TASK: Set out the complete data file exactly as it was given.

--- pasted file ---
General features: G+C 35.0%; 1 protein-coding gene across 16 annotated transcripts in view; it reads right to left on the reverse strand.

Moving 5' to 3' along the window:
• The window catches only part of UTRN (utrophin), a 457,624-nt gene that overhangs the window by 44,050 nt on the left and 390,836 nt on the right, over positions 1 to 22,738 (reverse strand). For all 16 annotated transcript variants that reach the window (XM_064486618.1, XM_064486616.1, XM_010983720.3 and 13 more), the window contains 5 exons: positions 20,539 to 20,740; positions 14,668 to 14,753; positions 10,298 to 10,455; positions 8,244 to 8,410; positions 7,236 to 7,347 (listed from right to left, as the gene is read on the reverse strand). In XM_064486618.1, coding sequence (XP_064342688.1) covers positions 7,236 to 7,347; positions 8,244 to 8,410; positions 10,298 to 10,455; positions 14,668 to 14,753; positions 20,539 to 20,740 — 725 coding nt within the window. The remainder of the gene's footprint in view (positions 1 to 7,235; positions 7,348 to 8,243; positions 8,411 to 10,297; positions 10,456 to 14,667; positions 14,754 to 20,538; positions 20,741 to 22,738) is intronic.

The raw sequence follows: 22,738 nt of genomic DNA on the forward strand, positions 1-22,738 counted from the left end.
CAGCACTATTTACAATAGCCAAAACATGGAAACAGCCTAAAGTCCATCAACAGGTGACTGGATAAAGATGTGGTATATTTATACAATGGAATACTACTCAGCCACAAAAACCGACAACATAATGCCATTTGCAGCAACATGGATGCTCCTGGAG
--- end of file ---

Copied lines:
General features: G+C 35.0%; 1 protein-coding gene across 16 annotated transcripts in view; it reads right to left on the reverse strand.

Moving 5' to 3' along the window:
• The window catches only part of UTRN (utrophin), a 457,624-nt gene that overhangs the window by 44,050 nt on the left and 390,836 nt on the right, over positions 1 to 22,738 (reverse strand). For all 16 annotated transcript variants that reach the window (XM_064486618.1, XM_064486616.1, XM_010983720.3 and 13 more), the window contains 5 exons: positions 20,539 to 20,740; positions 14,668 to 14,753; positions 10,298 to 10,455; positions 8,244 to 8,410; positions 7,236 to 7,347 (listed from right to left, as the gene is read on the reverse strand). In XM_064486618.1, coding sequence (XP_064342688.1) covers positions 7,236 to 7,347; positions 8,244 to 8,410; positions 10,298 to 10,455; positions 14,668 to 14,753; positions 20,539 to 20,740 — 725 coding nt within the window. The remainder of the gene's footprint in view (positions 1 to 7,235; positions 7,348 to 8,243; positions 8,411 to 10,297; positions 10,456 to 14,667; positions 14,754 to 20,538; positions 20,741 to 22,738) is intronic.

The raw sequence follows: 22,738 nt of genomic DNA on the forward strand, positions 1-22,738 counted from the left end.
CAGCACTATTTACAATAGCCAAAACATGGAAACAGCCTAAAGTCCATCAACAGGTGACTGGATAAAGATGTGGTATATTTATACAATGGAATACTACTCAGCCACAAAAACCGACAACATAATGCCATTTGCAGCAACATGGATGCTCCTGGAG